I have no doubt at this point that you are just typing BS to yank my chain. But in case anyone out there actually agrees with this absurd and nonsensical comment, I will respond.

    My husband is not overweight, or unusually tall. 6’4″ tall men are quite common out there these days. We’re not in the 1800’s anymore, dear. His height and body size is well within norms.

    Not only that…height is not something one can control. Most of us do have control over our width…but not our height.

    Your restaurant analogy has got to be one of the most ridiculous comments I’ve ever seen in here…so I’m not even going to bother responding to it.

    You can stop now. Everyone is just rolling their eyes.

  • LeeAnneClark

    That’s all fine to say to the POS, but what about the person (ME) who gets stuck to one who DIDN’T buy two seats?

    Until the airlines enforce POSs to buy two seats, it’s unfair to penalize those of us who sit next to them by expecting us to not lean out into the aisle…and ramming carts into us when we do.

    And now this conversation has moved into absurdity.

  • LeeAnneClark

    Thanks. There are some people who just like to argue, regardless of how nonsensical their arguments are. That’s what you’re seeing here. I’ve made my last appeals to logic and common sense…and I will leave it at that. (But it’s at least good to know there are some people out there who still have some…logic and common sense, that is.)

  • jmj

    Simply apologize that he got hurt. that’s all the op seems to have been looking for.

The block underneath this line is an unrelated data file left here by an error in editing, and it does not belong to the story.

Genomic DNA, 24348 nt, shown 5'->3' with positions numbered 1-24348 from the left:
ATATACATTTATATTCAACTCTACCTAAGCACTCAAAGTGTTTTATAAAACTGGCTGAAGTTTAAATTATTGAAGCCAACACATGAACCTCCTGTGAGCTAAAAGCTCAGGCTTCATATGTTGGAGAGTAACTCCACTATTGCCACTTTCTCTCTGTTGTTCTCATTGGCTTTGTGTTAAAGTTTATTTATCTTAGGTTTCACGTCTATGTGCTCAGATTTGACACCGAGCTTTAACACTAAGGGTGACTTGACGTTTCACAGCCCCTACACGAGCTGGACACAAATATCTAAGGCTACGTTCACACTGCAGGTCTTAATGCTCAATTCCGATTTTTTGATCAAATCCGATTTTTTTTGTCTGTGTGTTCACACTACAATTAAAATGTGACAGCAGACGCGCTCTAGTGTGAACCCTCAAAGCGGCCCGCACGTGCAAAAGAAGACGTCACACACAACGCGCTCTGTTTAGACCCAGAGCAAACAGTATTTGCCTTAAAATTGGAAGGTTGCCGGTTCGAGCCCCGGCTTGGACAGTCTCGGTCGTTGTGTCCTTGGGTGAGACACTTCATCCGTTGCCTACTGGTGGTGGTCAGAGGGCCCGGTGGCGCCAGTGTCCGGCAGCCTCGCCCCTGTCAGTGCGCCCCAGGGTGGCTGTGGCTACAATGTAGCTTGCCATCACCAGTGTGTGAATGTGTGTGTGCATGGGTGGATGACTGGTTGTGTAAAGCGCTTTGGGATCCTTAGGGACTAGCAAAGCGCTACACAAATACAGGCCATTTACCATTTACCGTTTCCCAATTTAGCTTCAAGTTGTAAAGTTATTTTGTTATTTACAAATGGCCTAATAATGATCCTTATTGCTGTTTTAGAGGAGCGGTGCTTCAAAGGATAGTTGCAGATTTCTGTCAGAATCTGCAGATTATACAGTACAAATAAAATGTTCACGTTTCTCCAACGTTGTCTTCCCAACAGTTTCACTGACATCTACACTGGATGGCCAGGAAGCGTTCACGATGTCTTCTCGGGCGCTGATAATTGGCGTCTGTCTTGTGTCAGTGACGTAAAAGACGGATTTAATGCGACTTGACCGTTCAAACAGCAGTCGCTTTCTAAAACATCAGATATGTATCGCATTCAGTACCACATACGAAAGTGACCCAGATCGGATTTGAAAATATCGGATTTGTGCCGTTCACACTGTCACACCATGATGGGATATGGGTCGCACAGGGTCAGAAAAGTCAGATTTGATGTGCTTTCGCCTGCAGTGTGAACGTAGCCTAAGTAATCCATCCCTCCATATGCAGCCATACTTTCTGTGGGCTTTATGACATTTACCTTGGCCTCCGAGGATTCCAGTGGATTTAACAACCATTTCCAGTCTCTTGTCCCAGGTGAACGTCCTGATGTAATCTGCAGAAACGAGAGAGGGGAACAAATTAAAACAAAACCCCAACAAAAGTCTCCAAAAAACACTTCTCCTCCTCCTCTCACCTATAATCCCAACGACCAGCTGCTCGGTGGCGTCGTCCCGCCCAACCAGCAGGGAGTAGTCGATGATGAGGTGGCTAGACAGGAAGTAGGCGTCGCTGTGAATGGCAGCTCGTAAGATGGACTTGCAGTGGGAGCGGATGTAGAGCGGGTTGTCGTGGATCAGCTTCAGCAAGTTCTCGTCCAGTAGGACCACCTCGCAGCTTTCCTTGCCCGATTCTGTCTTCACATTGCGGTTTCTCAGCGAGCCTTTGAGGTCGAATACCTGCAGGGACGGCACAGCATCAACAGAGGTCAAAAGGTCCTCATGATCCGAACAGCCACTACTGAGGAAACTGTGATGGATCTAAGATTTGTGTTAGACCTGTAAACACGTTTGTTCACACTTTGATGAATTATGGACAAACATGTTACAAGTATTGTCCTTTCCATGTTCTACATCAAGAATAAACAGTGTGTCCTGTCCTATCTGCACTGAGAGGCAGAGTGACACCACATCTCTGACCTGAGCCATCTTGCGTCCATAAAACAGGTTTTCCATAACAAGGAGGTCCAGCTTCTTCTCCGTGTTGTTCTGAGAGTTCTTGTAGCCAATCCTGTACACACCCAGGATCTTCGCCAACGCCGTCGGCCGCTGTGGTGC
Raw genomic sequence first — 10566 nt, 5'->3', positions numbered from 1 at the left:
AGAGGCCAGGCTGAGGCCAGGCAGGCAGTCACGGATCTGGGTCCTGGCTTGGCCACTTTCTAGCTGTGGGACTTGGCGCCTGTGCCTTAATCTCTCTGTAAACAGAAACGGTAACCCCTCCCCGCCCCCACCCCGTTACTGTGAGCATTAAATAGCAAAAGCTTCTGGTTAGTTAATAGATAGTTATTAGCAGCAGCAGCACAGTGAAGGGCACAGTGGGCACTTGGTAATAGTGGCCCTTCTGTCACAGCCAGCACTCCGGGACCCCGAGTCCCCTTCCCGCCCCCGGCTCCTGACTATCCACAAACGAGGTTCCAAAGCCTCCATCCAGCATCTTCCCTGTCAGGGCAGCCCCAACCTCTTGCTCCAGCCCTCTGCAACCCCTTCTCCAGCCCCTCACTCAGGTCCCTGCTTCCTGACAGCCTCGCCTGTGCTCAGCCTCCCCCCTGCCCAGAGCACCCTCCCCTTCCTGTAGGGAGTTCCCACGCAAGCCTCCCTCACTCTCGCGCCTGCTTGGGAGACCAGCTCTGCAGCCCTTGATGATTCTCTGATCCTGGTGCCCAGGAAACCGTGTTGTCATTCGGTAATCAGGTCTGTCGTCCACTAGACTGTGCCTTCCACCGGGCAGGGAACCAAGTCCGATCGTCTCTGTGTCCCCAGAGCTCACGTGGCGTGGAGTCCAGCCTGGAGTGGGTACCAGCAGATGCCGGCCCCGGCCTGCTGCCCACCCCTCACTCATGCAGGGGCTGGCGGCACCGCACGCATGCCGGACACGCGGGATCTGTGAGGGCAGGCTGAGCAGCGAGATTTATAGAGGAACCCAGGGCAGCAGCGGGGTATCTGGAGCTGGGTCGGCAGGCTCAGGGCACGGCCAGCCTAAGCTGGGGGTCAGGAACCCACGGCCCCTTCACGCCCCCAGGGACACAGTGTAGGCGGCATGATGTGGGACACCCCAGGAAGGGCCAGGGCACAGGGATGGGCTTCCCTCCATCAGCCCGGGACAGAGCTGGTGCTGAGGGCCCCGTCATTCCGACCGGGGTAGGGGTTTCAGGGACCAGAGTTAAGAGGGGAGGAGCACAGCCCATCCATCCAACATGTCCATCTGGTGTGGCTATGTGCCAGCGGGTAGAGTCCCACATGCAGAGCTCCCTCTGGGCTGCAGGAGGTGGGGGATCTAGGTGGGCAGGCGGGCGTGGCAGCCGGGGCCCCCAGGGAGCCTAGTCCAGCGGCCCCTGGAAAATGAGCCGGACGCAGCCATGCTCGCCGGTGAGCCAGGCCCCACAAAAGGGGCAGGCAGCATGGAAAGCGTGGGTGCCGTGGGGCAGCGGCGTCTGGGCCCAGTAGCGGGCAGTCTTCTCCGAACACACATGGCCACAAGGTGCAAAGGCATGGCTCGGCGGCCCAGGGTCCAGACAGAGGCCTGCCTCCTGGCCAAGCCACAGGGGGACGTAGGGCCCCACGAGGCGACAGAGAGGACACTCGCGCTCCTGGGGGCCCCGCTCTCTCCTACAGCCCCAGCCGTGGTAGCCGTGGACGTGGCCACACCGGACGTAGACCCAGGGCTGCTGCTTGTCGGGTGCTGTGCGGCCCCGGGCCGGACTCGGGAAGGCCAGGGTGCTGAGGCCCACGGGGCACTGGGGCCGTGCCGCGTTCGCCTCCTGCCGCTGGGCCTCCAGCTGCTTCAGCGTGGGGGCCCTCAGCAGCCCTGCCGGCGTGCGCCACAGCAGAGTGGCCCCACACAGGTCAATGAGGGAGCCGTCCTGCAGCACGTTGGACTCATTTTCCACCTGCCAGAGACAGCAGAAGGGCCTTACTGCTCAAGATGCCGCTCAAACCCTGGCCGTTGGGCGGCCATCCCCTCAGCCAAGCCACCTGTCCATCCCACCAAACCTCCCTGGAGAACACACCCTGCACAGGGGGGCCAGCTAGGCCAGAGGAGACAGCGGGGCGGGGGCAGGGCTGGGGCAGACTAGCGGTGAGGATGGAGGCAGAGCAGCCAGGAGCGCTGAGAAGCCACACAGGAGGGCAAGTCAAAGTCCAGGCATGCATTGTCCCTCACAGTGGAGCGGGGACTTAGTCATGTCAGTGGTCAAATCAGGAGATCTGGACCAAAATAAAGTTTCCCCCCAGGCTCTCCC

• PsyGuy

    I don’t know what viking land you live in, but I know very few guys that are 6’4″, and the ones I do are Australian.

    Not being able to control your bio demographics is irrelevant, there is no requirement or protection for large people. It’s like those large boned woman who complain that double 00 sizes are “bad”, it’s just skinny shaming. You can call it tall shaming but again there is no protection for being tall.

    It’s not ridiculous it’s true, you just don’t like it.

  • PsyGuy

    Who is to defend your honor then if your gentleman does not accompany you, not that your honor needs defending but should the occasion arise? Who is going to save you from dastardly evildoers???

  • Naoma Foreman

    GET OVER IT !!!! SEE A LAWYER.

  • michael anthony

    Since his wife is a doctor, she should have gotten involved and said “In my medical opinion…….”. You certainly wouldn’t expect her to remain quiet if he was suffering a heart attack.

    If the carrier still felt that this was being blown out of proportion, then each state has medical boards they could have filed a complaint with. ANYBODY can file a complaint and should, if a doctor is obviously going overboard.